Tuesday, July 07, 2009

Triple Beet Overload

Whenever we go to Washtenaw Dairy, the boy critter chooses a massive scoop of Triple Chocolate Overload. Yesterday, inspired by that name, I made a meal I call Triple Beet Overload.

Beet pasta,
filled with beet greens, walnuts and ricotta,
accompanied by a salad with sliced beets:
For a beet lover like myself, this was more delicious than Triple Chocolate Overload. The pasta had a simple browned butter, crispy sage leaf and poppy seed sauce and the salad was romaine, arugula, beets and cucumber (all from the farm share or farmer's market) in a shallot vinaigrette. I used one generous bunch of beets from the Tantre farm share to make this meal (plus plenty more ravioli for another day): the roots were split between the salad and the puree in the pasta dough and the greens went in the filling.

I made some beet linguine for the critters and the boy critter happily gobbled it down. The girl critter was more reluctant and then I screwed up royally and suggested she pretend the noodles were earthworms, forgetting that this is the child who goes on worm rescue patrol after it rains to save worms. She looked horrified at the mere thought that someone would find eating (pretend) earthworms amusing and that was that; not another noodle passed her lips.

Beet Overload

beet pasta recipe adapted from Martha Stewart
beet green filling recipe adapted from LA Times

Serve with a salad with sliced beets to put it over the top in beety-goodness.

Beet Pasta
about 1/3-1/2 C cooked peeled beets--you can roast or boil them, whichever you prefer
2 eggs
1 egg yolk
1 t salt
2 C flour, plus more for kneading and rolling

Process the cooked beets in a food processor, scraping down the sides a few times. Add the eggs, yolk and salt and process again, until you don't see any individual beet bits. Add flour and pulse until the dough comes together in a big lump.

Turn dough out onto a well-floured surface, flour the top and knead for about 5 minutes. Then wrap in plastic and let rest for an hour (in the fridge if you plan on longer than an hour).

While the dough rests, make the filling:

Beet Green Filling
2 T olive oil
1 garlic clove, pressed or minced
1 generous bunch of beet greens, washed, stems removed and chopped
1/2 C walnuts
1 egg white
1 C whole milk ricotta
1/3 C microplane grated Parmesan (less if you are using coarser grated)
1/4 t fresh ground nutmeg
salt and pepper

Saute the garlic in the olive oil until fragrant, then add the beet greens and cook until thoroughly wilted, at least 5 minutes.

Put the greens in the food processor (yes, you have to wash the darn thing after making the pasta....) add the walnuts and pulse until chopped fine. Transfer greens to a bowl and add the egg white, ricotta, Parmesan and nutmeg. Mix well and season with salt and plenty of black pepper.

Now assemble the ravioli:

Cut off a blob of dough that is about 1/5th of the whole and press into a vaguely rectangular shape and lightly flour it. Then run through your pasta roller, dialing down the setting each time. I have a pastry brush dipped in flour that I use to dust it between runs. I run it through twice on the biggest setting and once on all the following settings and I stop at 2 (not the absolute thinnest setting because that makes for very delicate ravioli and I tend to tear them). Repeat until you have used all your dough, or until you have made sufficient ravioli. You can wrap up the rest of the dough in plastic and refrigerate it for a day or two until you have the energy to make some more.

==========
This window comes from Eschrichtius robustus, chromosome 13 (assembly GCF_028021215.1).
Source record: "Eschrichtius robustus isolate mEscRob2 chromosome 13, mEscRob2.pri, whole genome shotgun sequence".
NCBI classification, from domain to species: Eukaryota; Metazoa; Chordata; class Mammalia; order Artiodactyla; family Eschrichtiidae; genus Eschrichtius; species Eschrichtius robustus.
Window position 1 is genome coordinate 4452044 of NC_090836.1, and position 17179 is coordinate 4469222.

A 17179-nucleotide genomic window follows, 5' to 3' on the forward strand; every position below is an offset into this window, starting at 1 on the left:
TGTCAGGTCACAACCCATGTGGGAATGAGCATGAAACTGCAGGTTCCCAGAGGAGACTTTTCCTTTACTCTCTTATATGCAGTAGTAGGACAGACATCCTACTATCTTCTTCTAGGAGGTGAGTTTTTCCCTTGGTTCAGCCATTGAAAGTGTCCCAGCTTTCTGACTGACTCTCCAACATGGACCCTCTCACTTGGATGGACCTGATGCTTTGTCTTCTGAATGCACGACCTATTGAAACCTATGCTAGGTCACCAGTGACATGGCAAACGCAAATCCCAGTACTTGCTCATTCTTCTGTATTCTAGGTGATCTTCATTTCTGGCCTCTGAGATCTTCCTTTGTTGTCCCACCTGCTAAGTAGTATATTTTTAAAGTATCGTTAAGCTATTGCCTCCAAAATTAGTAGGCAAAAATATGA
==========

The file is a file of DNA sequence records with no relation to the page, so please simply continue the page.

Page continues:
Lay out your looooong rectangle of pasta on a lightly floured surface. Then put 1/2 teaspoons of filling spaced evenly down half the sheet (I usually do it in two rows, but it depends on the size of your ravioli. If you prefer big ones then use a full teaspoon of filling and space them out a bit more). Use a brush dipped lightly in water to moisten the edges of the ravioli then fold the other half of the sheet over the top. Gently press around the lumps of filling to seal it in and then use a knife or pasta cutter to cut the ravioli's apart. Place on a lightly floured board or cookie sheet and dust lightly with a little more flour. Freeze if you don't intend to use immediately or else the pasta will start to absorb the filling and deteriorate. When you are ready to cook, put on a big pot of salted water, have it come to a boil and then toss in the ravioli and cook until they float to the top. Drain and toss with the sauce.

3/4 of a stick of butter
1 T poppy seeds
a good handful of fresh sage leaves

Melt the butter in a small sauce pan then toss in the poppy seeds and sage leaves. Cook until the butter gets slightly nutty colored and then pour the whole shebang over the pasta and serve. Make sure that everyone gets a few sage leaves. If you like, you can shred Parmesan over the top of each serving.


Maggie said...

LOL, the earthworm idea is priceless! It's too bad it didn't work. There will be some earthworm pasta in our house soon. Thanks for the idea!

Sun Runner said...

Ah, beets. I can't believe I never ate them before I started getting my farm share last year. I love them so, greens and all.

I am going to whip up a chocolate beet cake this week using some of my abundant beets!

Jen said...

This sounds perfect. I was saving my beets for batches of borscht, but I think I'm switching my plans.

C wouldn't eat spaghetti for 5 years because his music teacher at Wines taught them some song about spaghetti being made out of worms, or a worm soup song or something...

Tricia said...

I am not much of a beet fan, and was going to offer you mine in this comment, but then I saw the recipe for beet ravioli. Hmm. That might be fun to make... [came here via Kim's blog, but I'm also an AAO parent and my middle critter was in the same class as your boy critter this past year]